GRE3D7

A Corpus of distinguishing descriptions for objects in visual scenes

Jette Viethen, Robert Dale

Research output: Chapter in Book/Report/Conference proceedingConference proceeding contribution

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Abstract

Recent years have seen a trend towards empirically motivated and more data-driven approaches in the field of referring expression generation (REG). Much of this work has focussed on initial reference to objects in visual scenes. While this scenario of use is one of the strongest contenders for real-world applications of referring expression generation, existing data sets still only embody very simple stimulus scenes. To move this research forward, we require data sets built around increasingly complex scenes, and we need much larger data sets to accommodate their higher dimensionality. To control the complexity, we also need to adopt a hypothesis-driven approach to scene design. In this paper, we describe GRE3D7, the largest corpus of humanproduced distinguishing descriptions available to date, discuss the hypotheses that underlie its design, and offer a number of analyses of the 4480 descriptions it contains.
Original languageEnglish
Title of host publicationProceedings of the UCNLG+Eval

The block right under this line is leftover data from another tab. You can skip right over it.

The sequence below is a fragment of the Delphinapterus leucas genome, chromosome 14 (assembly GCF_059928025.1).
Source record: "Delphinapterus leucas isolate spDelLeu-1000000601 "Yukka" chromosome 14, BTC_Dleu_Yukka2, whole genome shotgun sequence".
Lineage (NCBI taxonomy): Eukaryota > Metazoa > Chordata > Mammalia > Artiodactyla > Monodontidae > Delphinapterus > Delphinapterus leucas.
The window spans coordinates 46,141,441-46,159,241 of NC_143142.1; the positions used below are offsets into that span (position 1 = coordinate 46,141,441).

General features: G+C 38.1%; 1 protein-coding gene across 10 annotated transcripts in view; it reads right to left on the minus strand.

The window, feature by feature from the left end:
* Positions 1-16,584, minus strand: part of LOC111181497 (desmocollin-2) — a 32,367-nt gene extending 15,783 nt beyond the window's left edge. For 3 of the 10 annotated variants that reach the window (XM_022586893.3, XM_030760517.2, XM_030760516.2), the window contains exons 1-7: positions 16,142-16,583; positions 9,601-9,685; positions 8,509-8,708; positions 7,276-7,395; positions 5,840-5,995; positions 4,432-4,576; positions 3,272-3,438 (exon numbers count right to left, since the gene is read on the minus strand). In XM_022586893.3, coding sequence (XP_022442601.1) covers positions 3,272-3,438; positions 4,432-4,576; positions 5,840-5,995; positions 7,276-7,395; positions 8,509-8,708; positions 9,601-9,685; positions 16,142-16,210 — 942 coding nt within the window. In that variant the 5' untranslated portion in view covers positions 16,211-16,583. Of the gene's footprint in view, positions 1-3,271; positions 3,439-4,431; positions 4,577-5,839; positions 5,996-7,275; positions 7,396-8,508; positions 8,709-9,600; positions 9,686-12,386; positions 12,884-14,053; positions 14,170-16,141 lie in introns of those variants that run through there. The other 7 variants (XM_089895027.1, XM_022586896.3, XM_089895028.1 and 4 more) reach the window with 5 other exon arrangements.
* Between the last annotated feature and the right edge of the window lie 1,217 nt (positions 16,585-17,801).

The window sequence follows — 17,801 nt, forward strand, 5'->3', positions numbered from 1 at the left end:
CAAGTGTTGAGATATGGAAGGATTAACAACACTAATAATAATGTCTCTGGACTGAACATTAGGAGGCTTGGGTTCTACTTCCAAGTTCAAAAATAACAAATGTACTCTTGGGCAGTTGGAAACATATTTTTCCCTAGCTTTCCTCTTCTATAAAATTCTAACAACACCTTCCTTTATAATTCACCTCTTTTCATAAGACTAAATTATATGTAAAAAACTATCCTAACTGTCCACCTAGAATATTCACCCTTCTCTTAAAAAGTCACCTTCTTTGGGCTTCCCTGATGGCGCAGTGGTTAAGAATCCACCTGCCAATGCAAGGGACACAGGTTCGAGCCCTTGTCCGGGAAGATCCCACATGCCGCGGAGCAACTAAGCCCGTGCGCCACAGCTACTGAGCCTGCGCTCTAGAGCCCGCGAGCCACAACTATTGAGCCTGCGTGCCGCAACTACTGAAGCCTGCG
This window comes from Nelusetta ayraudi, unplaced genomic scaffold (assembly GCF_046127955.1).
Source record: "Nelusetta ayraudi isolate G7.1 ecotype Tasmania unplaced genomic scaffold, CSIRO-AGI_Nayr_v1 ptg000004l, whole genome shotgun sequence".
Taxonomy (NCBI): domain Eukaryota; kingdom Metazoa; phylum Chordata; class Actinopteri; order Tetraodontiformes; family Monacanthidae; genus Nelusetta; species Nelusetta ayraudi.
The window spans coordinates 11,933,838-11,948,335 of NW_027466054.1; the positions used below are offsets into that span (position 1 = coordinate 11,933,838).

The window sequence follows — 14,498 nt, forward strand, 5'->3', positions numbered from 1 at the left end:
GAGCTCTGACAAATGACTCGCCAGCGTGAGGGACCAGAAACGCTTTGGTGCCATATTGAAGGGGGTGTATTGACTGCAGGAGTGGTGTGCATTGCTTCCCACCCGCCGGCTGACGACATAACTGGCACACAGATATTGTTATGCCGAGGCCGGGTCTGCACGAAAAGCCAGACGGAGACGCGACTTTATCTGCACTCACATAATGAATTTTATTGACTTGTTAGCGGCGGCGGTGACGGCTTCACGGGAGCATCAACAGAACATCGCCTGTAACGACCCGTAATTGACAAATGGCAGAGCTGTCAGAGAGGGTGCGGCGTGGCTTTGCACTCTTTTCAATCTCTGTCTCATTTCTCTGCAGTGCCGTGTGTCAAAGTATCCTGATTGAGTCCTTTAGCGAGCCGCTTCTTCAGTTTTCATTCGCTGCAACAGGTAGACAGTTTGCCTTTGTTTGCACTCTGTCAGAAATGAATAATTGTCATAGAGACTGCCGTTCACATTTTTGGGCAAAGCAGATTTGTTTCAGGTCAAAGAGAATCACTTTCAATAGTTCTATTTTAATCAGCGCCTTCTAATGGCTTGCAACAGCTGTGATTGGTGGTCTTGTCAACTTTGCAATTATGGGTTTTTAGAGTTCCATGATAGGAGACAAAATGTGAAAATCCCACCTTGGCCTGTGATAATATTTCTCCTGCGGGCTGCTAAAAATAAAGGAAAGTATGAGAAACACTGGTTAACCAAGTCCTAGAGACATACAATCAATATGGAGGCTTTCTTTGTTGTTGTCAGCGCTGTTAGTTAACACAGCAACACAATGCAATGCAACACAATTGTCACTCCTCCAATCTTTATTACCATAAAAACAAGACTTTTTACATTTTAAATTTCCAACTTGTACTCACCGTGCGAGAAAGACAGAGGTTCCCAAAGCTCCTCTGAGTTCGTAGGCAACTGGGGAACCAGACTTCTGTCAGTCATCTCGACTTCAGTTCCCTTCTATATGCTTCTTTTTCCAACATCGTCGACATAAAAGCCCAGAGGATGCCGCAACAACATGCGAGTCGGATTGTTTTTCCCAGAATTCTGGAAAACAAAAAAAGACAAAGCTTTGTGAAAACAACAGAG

Subtitle of host publicationLanguage Generation and Evaluation Workshop
PublisherAssociation for Computational Linguistics (ACL)
Pages12-22
Number of pages11
ISBN (Print)9781937284183
Publication statusPublished - 2011
EventWorkshop on Language Generation and Evaluation - Edinburgh
Duration: 31 Jul 201131 Jul 2011

Workshop

WorkshopWorkshop on Language Generation and Evaluation
CityEdinburgh
Period31/07/1131/07/11

Bibliographical note

Copyright the Publisher 2011. Version archived for private and non-commercial use with the permission of the author/s and according to publisher conditions. For further rights please contact the publisher.

Cite this

Viethen, J., & Dale, R. (2011). GRE3D7: A Corpus of distinguishing descriptions for objects in visual scenes. In Proceedings of the UCNLG+Eval: Language Generation and Evaluation Workshop (pp. 12-22). Association for Computational Linguistics (ACL).